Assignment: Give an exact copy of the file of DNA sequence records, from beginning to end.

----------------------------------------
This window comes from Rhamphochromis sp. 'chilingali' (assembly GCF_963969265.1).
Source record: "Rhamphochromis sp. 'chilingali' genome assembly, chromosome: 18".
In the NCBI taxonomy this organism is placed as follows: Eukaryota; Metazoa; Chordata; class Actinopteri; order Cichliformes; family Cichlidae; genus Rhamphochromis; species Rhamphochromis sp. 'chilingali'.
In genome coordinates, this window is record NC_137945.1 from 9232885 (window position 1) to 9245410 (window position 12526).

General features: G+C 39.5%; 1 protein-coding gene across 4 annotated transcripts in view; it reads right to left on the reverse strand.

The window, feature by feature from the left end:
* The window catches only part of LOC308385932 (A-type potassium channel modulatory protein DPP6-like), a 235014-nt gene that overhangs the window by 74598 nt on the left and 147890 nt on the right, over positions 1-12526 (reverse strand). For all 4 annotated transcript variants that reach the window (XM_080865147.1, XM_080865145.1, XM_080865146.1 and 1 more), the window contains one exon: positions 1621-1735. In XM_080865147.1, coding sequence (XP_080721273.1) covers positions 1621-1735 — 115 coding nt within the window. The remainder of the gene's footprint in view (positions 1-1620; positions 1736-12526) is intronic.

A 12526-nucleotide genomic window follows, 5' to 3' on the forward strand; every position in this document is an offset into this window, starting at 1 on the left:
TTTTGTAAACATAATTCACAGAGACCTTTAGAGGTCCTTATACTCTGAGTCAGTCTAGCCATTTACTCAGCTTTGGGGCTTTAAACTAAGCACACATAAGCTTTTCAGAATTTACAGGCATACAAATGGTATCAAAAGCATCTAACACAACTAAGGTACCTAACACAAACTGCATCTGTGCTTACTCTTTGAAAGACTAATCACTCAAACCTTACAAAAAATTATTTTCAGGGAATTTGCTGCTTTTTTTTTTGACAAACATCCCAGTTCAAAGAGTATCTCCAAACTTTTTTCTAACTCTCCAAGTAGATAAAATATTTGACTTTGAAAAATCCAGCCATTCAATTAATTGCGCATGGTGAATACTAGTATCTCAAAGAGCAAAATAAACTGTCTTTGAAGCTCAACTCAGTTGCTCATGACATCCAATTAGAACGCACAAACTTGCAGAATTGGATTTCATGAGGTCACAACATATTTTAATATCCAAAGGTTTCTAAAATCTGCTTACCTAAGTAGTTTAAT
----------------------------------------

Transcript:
This window comes from Rhamphochromis sp. 'chilingali' (assembly GCF_963969265.1).
Source record: "Rhamphochromis sp. 'chilingali' genome assembly, chromosome: 18".
In the NCBI taxonomy this organism is placed as follows: Eukaryota; Metazoa; Chordata; class Actinopteri; order Cichliformes; family Cichlidae; genus Rhamphochromis; species Rhamphochromis sp. 'chilingali'.
In genome coordinates, this window is record NC_137945.1 from 9232885 (window position 1) to 9245410 (window position 12526).

General features: G+C 39.5%; 1 protein-coding gene across 4 annotated transcripts in view; it reads right to left on the reverse strand.

The window, feature by feature from the left end:
* The window catches only part of LOC308385932 (A-type potassium channel modulatory protein DPP6-like), a 235014-nt gene that overhangs the window by 74598 nt on the left and 147890 nt on the right, over positions 1-12526 (reverse strand). For all 4 annotated transcript variants that reach the window (XM_080865147.1, XM_080865145.1, XM_080865146.1 and 1 more), the window contains one exon: positions 1621-1735. In XM_080865147.1, coding sequence (XP_080721273.1) covers positions 1621-1735 — 115 coding nt within the window. The remainder of the gene's footprint in view (positions 1-1620; positions 1736-12526) is intronic.

A 12526-nucleotide genomic window follows, 5' to 3' on the forward strand; every position in this document is an offset into this window, starting at 1 on the left:
TTTTGTAAACATAATTCACAGAGACCTTTAGAGGTCCTTATACTCTGAGTCAGTCTAGCCATTTACTCAGCTTTGGGGCTTTAAACTAAGCACACATAAGCTTTTCAGAATTTACAGGCATACAAATGGTATCAAAAGCATCTAACACAACTAAGGTACCTAACACAAACTGCATCTGTGCTTACTCTTTGAAAGACTAATCACTCAAACCTTACAAAAAATTATTTTCAGGGAATTTGCTGCTTTTTTTTTTGACAAACATCCCAGTTCAAAGAGTATCTCCAAACTTTTTTCTAACTCTCCAAGTAGATAAAATATTTGACTTTGAAAAATCCAGCCATTCAATTAATTGCGCATGGTGAATACTAGTATCTCAAAGAGCAAAATAAACTGTCTTTGAAGCTCAACTCAGTTGCTCATGACATCCAATTAGAACGCACAAACTTGCAGAATTGGATTTCATGAGGTCACAACATATTTTAATATCCAAAGGTTTCTAAAATCTGCTTACCTAAGTAGTTTAAT